The Impact of Mining Waste Disposal on the Environment

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With an increasing global demand for metals, mining corporations have to scale up their mining operations in order to meet that demand at the expense of the environment. The enormous demand originates from mining’s essential role in society to produce various products designed to benefit the populace. These products range from small handheld devices that aid in everyday life or large machines that supported the foundation of society. However, mining leads to a variety of byproducts that affect the environment, for better or for worse. These byproducts are often composed of chemicals and metals not seen in nature. Some chemicals do not pose any significant threat to the environment, while others are toxic to animals and plants and can take years to clean up.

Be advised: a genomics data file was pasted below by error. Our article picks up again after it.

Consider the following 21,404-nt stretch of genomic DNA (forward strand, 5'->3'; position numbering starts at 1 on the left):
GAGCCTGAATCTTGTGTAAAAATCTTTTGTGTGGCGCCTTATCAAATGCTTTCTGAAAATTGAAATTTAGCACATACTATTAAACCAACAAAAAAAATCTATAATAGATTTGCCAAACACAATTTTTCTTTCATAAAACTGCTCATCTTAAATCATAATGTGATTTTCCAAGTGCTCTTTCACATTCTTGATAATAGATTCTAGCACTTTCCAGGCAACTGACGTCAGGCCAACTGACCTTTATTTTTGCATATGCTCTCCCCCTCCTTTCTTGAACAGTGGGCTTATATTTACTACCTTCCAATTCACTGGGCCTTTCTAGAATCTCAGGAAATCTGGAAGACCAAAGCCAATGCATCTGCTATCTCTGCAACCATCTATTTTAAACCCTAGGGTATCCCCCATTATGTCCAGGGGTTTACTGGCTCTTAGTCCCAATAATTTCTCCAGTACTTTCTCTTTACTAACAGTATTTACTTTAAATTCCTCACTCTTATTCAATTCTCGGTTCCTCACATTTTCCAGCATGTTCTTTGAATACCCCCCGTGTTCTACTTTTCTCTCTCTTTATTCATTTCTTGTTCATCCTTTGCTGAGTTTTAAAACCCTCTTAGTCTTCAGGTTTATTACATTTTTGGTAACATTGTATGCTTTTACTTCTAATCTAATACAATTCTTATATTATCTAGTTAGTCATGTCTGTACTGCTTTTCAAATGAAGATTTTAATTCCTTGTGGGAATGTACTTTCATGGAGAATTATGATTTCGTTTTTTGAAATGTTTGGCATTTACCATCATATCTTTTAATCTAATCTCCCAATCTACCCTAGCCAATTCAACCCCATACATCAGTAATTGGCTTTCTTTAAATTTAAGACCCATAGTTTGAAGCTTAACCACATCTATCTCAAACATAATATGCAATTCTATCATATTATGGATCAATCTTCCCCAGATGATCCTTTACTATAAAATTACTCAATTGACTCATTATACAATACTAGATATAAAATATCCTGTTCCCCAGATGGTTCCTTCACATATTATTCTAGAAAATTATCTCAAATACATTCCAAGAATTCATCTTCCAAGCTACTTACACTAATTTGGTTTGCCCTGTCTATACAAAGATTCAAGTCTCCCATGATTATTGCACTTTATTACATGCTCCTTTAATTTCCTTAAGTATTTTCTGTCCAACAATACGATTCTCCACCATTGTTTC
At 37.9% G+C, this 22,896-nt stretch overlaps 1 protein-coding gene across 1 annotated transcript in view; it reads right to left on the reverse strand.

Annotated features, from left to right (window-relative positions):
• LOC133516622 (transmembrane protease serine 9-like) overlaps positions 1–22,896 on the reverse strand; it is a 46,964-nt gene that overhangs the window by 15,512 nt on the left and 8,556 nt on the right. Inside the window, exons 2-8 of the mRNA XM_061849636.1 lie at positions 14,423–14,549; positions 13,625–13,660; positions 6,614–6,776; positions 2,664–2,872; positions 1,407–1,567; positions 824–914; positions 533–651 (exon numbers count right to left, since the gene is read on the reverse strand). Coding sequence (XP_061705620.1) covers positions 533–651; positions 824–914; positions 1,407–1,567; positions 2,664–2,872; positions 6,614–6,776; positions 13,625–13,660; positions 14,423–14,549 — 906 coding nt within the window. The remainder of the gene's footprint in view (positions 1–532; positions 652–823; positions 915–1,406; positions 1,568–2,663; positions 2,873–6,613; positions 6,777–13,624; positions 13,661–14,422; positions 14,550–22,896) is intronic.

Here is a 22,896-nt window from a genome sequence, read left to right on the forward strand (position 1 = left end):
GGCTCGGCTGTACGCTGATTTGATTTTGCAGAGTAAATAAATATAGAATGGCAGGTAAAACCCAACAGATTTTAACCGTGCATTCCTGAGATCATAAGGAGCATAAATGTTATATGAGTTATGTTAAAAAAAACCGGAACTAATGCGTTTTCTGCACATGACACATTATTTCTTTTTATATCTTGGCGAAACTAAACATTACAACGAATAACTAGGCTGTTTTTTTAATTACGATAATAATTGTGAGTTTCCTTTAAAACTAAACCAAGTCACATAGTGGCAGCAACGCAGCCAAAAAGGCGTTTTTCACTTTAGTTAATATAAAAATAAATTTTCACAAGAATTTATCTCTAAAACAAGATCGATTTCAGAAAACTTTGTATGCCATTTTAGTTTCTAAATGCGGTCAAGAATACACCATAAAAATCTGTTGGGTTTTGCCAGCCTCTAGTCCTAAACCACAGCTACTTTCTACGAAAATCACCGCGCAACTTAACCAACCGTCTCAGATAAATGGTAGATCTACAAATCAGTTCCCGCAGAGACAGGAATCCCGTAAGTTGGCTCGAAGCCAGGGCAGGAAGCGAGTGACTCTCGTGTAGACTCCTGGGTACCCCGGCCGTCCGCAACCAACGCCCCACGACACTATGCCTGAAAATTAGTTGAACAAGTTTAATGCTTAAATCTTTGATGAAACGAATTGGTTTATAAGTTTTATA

Addressing the issue of regulating mining waste disposal is imperative due to the potential damage mining waste can cause to the environment. Mining waste are composed of undesirable heavy metals as well as solvents and compounds used to extract ores chemically. These chemicals are often not natural to the environment and can cause significant damage to various parts of the body. For example, the metals present in mining waste, such as arsenic, manganese, lead, and cadmium, have been shown to alter dopamine release in rats. The study, published in 1998, demonstrated that “rats exposed to mining waste released more dopamine, less DOPAC, and less HVA by about 15, 50, and 55 pentagram per microliter, respectively, compared to rats not exposed to mining waste when release [of dopamine] is stimulated” (Rodriguez, 489). It is important to notice that these metals only compose a fraction of mining wastes, and that mining industries produce more waste than what is exposed to the ...

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